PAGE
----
The Lord’s Prayer (also called the Pater Noster or Our Father) is a central prayer in Christianity. In the New Testament of the Christian Bible, it appears in two forms: in the Gospel of Matthew as part of the discourse on ostentation in the Sermon on the Mount, and in the Gospel of Luke, which records Jesus being approached by “one of his disciples” with a request to teach them “to pray as John taught his disciples.” The prayer concludes with “deliver us from evil” in Matthew, and with “lead us not into temptation” in Luke. The liturgical form is Matthean. Some Christians, particularly Protestants, conclude the prayer with a doxology, and addendum appearing in some manuscripts of Matthew.
The prayer as it occurs in Matthew 6:9-13 (KJV) “Our Father which art in heaven, Hallowed be thy name. Thy kingdom come. Thy will be done, in earth as it is in heaven. Give us this day our daily bread. And forgive us our debts, as we forgive our debtors. And lead us not into temptation, but deliver us from evil: For thine is the kingdom, and the power, and the glory, for ever. Amen.”
The prayer as it occurs in Luke 11:2-4 (KJV) “Our Father which art in heaven, Hallowed by thy name. Thy kingdom come. Thy will be done, as in heaven, so in earth. Give us day by day our daily bread. And forgive us our sins, for we also forgive everyone who is indebted to us. And lead us not into temptation;…”
Though Matthew 6:12 uses the term debts, the older English versions of the Lord’s Prayer uses the term trespasses, while ecumenical versions often use the term sins. The latter choice may be due to Luke 11:4, which uses the word sins, while the former may be due to Matthew 6:14 (immediately after the text of the prayer), where Jesus speaks of trespasses. As early as the third century, Origen of Alexandria used the word trespasses (παραπτώματα) in the prayer. Though the Latin form that was traditionally used in Western Europe has debita (debts), most English-speaking Christians (except Scottish, Church of Scotland, the Church of Christ, Scientist, as well as the Congregational denomination follow the version found in Matthew 6 in the Authorized Version (known as the King James Version), which in the prayer uses the words “debts” and “debtors”.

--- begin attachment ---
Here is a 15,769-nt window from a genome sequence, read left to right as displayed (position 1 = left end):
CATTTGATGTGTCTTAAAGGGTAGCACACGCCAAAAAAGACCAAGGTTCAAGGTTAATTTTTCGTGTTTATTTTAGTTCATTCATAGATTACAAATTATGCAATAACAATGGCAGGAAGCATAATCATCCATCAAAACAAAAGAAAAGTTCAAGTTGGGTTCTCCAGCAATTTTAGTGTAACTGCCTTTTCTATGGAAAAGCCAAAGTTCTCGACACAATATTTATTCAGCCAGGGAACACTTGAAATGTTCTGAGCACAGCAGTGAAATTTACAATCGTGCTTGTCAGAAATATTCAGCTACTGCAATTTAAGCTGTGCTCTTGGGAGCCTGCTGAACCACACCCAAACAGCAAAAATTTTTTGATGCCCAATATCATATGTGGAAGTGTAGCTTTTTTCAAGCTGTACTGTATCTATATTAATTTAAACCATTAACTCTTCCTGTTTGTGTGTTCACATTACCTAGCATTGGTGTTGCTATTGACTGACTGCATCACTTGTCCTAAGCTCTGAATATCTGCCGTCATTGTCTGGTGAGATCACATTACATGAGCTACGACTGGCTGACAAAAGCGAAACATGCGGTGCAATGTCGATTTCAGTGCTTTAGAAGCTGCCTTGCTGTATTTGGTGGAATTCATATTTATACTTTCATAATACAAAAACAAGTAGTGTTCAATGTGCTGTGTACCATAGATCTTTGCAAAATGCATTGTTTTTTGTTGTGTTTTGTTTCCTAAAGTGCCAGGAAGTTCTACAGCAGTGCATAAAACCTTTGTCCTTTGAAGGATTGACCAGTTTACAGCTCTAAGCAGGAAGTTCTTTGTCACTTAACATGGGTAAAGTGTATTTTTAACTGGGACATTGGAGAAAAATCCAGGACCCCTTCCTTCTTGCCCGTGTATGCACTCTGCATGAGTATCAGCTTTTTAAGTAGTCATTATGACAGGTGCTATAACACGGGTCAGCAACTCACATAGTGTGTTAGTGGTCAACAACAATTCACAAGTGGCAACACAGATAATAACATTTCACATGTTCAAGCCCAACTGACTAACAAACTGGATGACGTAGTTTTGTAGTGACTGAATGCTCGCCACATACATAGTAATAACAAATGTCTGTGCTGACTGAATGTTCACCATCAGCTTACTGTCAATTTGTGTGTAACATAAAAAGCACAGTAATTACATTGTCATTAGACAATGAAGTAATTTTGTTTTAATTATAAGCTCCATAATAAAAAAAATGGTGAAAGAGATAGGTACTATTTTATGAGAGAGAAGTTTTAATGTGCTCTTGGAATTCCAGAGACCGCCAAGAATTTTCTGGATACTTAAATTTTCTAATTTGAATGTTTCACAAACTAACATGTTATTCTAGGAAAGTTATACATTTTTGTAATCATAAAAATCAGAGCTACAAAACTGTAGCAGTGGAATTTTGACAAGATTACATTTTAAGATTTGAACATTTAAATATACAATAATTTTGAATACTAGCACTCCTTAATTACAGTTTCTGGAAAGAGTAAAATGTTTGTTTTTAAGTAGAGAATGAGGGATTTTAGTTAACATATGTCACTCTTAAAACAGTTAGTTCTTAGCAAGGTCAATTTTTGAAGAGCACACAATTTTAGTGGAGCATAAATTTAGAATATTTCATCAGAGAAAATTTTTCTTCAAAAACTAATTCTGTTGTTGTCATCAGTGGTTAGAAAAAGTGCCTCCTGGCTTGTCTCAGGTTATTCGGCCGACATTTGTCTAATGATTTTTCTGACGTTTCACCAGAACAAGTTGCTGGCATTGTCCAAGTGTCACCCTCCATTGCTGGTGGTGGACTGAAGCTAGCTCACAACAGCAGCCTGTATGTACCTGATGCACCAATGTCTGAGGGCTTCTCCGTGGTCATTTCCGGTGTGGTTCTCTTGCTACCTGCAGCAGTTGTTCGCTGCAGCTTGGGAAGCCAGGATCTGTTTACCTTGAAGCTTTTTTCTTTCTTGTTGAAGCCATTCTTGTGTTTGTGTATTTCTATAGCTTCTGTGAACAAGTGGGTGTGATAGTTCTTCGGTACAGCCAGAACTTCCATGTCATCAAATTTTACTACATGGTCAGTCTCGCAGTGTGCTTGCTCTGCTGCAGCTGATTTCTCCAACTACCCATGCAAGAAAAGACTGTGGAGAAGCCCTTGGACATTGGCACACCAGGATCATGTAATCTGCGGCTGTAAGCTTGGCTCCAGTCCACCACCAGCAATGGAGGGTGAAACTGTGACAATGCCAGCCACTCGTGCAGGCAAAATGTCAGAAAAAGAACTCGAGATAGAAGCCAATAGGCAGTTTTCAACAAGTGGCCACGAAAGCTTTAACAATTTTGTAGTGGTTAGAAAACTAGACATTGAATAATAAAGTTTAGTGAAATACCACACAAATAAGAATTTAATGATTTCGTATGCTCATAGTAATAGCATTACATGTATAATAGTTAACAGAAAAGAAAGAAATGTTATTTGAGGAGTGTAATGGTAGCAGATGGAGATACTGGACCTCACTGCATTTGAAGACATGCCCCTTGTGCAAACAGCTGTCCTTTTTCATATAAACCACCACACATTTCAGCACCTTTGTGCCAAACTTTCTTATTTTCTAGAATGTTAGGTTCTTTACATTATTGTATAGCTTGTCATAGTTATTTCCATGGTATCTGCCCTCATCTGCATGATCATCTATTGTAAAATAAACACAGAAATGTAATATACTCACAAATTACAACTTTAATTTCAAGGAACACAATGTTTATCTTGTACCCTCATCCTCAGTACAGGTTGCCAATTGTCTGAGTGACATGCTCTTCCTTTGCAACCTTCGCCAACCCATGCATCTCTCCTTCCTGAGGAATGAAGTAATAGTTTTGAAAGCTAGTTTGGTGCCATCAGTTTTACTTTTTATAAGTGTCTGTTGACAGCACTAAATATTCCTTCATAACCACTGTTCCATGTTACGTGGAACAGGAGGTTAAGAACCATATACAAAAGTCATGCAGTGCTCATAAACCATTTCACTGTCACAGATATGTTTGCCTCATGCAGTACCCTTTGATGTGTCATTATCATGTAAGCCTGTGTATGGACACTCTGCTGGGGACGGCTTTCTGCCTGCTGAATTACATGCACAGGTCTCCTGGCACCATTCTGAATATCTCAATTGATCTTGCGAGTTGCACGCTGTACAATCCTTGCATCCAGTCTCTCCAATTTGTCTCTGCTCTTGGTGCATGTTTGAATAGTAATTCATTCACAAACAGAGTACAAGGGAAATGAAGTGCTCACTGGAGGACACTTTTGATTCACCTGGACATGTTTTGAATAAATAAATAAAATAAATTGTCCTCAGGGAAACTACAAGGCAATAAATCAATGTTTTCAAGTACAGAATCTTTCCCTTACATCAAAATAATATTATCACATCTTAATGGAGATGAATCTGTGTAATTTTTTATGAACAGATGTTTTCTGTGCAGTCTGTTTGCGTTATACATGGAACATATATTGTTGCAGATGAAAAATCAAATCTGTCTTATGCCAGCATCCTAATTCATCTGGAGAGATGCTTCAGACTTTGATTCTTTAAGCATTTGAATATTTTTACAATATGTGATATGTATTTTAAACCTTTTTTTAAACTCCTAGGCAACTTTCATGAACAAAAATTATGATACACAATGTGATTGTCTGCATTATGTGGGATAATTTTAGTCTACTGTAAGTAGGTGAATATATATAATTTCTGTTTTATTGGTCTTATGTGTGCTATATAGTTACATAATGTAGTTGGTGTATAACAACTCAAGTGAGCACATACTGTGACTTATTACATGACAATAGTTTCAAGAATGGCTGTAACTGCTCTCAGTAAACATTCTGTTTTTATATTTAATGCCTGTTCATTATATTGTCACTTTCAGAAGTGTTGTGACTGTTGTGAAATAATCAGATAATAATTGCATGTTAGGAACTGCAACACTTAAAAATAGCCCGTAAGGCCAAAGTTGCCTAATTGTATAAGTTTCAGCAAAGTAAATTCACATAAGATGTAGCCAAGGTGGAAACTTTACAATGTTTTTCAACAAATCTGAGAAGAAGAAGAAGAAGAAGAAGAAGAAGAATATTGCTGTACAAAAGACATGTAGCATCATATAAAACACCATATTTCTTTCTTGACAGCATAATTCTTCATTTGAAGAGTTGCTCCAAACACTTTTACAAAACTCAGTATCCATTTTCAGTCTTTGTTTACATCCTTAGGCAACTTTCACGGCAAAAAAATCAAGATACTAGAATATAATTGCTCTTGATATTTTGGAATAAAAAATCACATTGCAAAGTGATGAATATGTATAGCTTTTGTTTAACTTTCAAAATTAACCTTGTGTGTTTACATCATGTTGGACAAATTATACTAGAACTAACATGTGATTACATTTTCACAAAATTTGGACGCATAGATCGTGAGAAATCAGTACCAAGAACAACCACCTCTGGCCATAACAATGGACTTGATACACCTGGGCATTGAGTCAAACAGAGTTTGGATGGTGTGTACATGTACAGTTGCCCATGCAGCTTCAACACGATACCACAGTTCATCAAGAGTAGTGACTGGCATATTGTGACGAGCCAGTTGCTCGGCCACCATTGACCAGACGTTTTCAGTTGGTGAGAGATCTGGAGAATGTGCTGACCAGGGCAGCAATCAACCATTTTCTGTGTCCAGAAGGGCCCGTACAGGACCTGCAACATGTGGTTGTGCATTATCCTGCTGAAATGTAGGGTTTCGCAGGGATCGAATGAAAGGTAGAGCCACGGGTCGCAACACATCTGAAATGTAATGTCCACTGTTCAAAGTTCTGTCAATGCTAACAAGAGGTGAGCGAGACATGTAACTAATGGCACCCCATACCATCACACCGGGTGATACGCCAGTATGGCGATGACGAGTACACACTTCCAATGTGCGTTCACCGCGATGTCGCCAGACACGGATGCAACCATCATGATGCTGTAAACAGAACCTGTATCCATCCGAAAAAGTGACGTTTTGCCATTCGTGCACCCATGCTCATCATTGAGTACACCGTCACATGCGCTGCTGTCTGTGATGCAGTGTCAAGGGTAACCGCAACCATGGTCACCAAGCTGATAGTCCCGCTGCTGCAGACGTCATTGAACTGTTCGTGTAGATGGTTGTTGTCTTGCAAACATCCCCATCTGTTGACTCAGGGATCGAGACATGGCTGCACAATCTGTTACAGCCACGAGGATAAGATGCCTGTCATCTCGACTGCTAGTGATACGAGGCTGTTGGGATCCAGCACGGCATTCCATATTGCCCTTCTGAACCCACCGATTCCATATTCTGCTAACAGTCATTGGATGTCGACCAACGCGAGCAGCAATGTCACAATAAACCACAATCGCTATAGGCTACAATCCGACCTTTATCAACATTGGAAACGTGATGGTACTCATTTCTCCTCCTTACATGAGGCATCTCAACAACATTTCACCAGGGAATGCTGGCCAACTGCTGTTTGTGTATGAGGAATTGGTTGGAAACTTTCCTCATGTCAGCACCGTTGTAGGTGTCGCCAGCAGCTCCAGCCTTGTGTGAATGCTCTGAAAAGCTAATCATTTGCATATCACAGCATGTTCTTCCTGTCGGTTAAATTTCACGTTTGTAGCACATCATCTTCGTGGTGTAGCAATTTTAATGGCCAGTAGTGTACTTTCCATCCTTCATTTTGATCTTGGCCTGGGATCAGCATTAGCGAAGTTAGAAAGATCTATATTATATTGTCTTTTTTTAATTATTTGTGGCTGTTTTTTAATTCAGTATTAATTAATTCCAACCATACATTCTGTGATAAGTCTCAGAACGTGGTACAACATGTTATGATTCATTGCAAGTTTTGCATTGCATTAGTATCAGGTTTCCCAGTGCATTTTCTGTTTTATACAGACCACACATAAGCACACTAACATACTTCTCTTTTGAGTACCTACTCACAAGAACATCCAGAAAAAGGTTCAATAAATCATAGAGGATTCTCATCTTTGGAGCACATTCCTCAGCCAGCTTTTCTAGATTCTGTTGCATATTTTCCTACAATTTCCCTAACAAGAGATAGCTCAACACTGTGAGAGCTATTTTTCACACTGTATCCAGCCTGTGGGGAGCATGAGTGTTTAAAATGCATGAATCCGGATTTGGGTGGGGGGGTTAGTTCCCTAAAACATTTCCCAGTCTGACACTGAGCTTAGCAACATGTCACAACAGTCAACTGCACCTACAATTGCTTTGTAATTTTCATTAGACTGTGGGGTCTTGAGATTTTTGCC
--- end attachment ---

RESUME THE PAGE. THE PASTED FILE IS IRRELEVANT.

Relation to Jewish Prayer
There are similarities between the Lord’s Prayer and both Biblical and post-Biblical material in Jewish prayer especially Kiddushin 81a (Babylonian). “Hallowed by thy name” is reflected in the Kaddish. “Lead us not into sin” is echoed in the “morning blessings” of Jewish prayer. A blessing said by some Jewish communities after the evening Shema includes a phrase quite similar to the opening of the Lord’s Prayer: “Our God in heaven hallow thy name, and establish thy kingdom forever, and rule over us for ever and ever. Amen.” There are parallels also in I Chronicles 29:10-18.
Rabbi Aron Mendes Chumaceiro has said that nearly all the elements of the prayer have counterparts in the Jewish Bible and Deuterocanonical books: the first part in Isaiah 63:15-16 (“Look down from heaven and see, from your holy and beautiful habitation … For you are our Father …”) and Ezekiel 36:23 (“I will vindicate the holiness of my great name …”) and 38:28 (“I will show my greatness and my holiness and make myself known in the eyes of many nations …”), the second part in Obadiah 1:21 (“Saviours shall go up to Mount Zion to rule Mount Esau, and the kingdom shall be the LORD’s”) and I Samuel 3:18 (“… It is the LORD. Let him do what seems good to him”), the third part in Proverbs 30:8 (“… feed me with my apportioned bread”), the fourth part in Sirach 28:2 (“Forgive your neighbour the wrong he has done, and then your sins will be pardoned when you pray)”. “Deliver us from evil” can be compared with Psalm 119:133 (“… let no iniquity get dominion over me.”). Chumaceiro says that, because the idea of God leading a human into temptation contradicts the righteousness and love of God, “Lead us not into temptation” has no counterpart in the Old Testament.
The word “πειρασμός”, which is translated as “temptation”, could also be translated as “test” or “trial”, making evident the attitude of someone’s heart. Well-known examples in the Old Testament are God’s test of Abraham (Genesis 22:1), his “moving” (the Hebrew word means basically “to prick, as by weeds, thorns”) David to do (numbering Israel) what David later acknowledged as sin (2 Samuel 24:1-10; see also I Chronicles 21:1-7), and the Book of Job.